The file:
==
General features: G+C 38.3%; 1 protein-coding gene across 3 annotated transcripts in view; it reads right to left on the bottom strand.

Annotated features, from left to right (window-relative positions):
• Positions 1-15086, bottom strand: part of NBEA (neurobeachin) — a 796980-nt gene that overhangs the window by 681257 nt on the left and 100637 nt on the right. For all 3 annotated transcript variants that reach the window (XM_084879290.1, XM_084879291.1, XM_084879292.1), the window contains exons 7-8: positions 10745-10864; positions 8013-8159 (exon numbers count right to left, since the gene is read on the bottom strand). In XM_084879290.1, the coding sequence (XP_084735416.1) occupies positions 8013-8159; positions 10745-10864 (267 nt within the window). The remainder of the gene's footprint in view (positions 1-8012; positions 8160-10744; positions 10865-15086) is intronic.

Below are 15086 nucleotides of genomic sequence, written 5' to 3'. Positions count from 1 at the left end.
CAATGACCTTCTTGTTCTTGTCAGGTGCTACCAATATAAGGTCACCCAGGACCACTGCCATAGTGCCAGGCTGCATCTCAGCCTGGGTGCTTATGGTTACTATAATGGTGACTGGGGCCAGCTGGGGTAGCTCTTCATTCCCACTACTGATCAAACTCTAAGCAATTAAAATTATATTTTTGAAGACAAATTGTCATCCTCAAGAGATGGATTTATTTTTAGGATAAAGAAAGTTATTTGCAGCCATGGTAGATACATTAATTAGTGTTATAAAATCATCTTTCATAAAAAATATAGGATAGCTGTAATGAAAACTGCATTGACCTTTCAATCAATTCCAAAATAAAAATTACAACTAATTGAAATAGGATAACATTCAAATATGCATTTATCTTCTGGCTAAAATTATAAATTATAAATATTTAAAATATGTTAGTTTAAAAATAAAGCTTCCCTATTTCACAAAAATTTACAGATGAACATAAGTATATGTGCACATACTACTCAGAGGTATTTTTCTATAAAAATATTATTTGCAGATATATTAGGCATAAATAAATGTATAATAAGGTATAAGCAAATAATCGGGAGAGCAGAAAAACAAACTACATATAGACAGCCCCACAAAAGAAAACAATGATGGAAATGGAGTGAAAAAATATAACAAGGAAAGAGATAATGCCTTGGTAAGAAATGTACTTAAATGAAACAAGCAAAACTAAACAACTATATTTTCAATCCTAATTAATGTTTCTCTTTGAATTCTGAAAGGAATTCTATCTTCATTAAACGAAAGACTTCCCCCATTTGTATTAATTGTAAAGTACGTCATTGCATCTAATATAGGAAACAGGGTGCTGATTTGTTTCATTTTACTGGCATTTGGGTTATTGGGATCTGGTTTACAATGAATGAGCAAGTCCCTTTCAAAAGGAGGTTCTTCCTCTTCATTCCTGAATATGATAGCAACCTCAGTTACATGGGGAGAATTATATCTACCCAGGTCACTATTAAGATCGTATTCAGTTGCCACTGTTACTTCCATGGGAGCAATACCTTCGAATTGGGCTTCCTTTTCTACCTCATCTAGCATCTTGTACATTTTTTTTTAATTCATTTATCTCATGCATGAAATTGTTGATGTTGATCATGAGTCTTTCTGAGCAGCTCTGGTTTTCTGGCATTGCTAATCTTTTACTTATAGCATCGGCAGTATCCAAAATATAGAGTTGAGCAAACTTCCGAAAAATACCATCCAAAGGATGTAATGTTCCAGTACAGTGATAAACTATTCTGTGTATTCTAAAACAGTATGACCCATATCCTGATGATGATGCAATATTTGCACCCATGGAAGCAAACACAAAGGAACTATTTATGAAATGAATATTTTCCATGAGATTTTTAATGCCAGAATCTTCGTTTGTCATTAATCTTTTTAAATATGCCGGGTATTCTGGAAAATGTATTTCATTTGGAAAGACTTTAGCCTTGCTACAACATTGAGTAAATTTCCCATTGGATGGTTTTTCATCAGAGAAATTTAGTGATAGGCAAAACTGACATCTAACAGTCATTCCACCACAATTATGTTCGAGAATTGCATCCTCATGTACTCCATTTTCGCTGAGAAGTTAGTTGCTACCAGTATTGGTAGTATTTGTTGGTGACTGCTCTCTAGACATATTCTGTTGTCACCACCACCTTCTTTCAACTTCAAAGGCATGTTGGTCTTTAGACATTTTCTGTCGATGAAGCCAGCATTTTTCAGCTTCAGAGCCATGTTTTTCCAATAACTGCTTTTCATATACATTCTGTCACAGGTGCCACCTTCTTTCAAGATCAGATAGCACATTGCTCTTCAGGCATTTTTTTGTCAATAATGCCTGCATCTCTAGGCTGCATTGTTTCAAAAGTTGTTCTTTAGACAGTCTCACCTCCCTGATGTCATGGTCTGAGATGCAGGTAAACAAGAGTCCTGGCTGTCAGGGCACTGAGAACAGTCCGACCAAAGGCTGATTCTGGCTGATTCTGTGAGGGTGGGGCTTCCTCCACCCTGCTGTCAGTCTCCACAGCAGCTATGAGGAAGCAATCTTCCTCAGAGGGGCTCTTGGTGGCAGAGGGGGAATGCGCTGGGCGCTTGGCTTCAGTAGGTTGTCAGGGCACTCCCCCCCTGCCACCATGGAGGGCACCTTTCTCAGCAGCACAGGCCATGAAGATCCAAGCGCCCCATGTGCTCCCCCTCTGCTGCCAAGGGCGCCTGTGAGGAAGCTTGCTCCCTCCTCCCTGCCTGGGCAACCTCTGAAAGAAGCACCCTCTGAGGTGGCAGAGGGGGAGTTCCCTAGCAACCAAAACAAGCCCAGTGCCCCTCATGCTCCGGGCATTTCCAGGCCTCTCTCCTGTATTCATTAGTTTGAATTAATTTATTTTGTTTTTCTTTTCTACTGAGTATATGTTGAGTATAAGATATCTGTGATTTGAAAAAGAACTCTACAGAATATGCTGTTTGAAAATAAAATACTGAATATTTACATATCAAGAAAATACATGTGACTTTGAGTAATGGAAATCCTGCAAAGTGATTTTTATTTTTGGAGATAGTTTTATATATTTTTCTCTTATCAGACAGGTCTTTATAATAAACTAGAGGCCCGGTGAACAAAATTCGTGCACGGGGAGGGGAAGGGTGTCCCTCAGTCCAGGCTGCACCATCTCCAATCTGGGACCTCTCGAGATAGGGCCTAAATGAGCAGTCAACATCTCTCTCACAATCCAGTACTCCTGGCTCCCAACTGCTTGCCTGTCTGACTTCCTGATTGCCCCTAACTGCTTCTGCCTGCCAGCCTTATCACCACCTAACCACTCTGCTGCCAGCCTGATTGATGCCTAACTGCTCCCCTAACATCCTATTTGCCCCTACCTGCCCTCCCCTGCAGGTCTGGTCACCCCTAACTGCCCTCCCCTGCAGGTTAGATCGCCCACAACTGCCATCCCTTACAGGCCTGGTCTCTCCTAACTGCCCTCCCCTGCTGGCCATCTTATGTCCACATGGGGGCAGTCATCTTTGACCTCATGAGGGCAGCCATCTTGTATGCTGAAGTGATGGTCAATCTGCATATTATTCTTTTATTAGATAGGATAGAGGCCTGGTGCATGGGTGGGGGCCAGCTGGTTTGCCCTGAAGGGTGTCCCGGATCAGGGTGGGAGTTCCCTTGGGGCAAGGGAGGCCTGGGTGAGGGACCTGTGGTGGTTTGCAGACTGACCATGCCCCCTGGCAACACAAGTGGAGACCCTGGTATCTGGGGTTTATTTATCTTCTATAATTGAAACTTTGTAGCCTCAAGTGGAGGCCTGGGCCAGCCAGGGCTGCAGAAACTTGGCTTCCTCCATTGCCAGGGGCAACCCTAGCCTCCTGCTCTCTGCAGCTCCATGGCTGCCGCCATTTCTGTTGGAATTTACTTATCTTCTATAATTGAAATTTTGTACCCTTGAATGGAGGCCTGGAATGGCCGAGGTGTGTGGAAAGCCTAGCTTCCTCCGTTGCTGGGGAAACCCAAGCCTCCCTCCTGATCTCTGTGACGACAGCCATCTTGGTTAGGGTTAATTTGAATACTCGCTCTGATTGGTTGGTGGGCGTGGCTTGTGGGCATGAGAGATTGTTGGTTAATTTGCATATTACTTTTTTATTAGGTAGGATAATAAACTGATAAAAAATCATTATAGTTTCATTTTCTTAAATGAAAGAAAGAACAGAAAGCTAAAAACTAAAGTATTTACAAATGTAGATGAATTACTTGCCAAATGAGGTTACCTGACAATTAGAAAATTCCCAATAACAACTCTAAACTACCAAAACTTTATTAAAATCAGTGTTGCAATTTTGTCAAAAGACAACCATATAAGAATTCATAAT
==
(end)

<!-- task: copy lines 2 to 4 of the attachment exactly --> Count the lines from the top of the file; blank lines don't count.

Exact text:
Annotated features, from left to right (window-relative positions):
• Positions 1-15086, bottom strand: part of NBEA (neurobeachin) — a 796980-nt gene that overhangs the window by 681257 nt on the left and 100637 nt on the right. For all 3 annotated transcript variants that reach the window (XM_084879290.1, XM_084879291.1, XM_084879292.1), the window contains exons 7-8: positions 10745-10864; positions 8013-8159 (exon numbers count right to left, since the gene is read on the bottom strand). In XM_084879290.1, the coding sequence (XP_084735416.1) occupies positions 8013-8159; positions 10745-10864 (267 nt within the window). The remainder of the gene's footprint in view (positions 1-8012; positions 8160-10744; positions 10865-15086) is intronic.

Below are 15086 nucleotides of genomic sequence, written 5' to 3'. Positions count from 1 at the left end.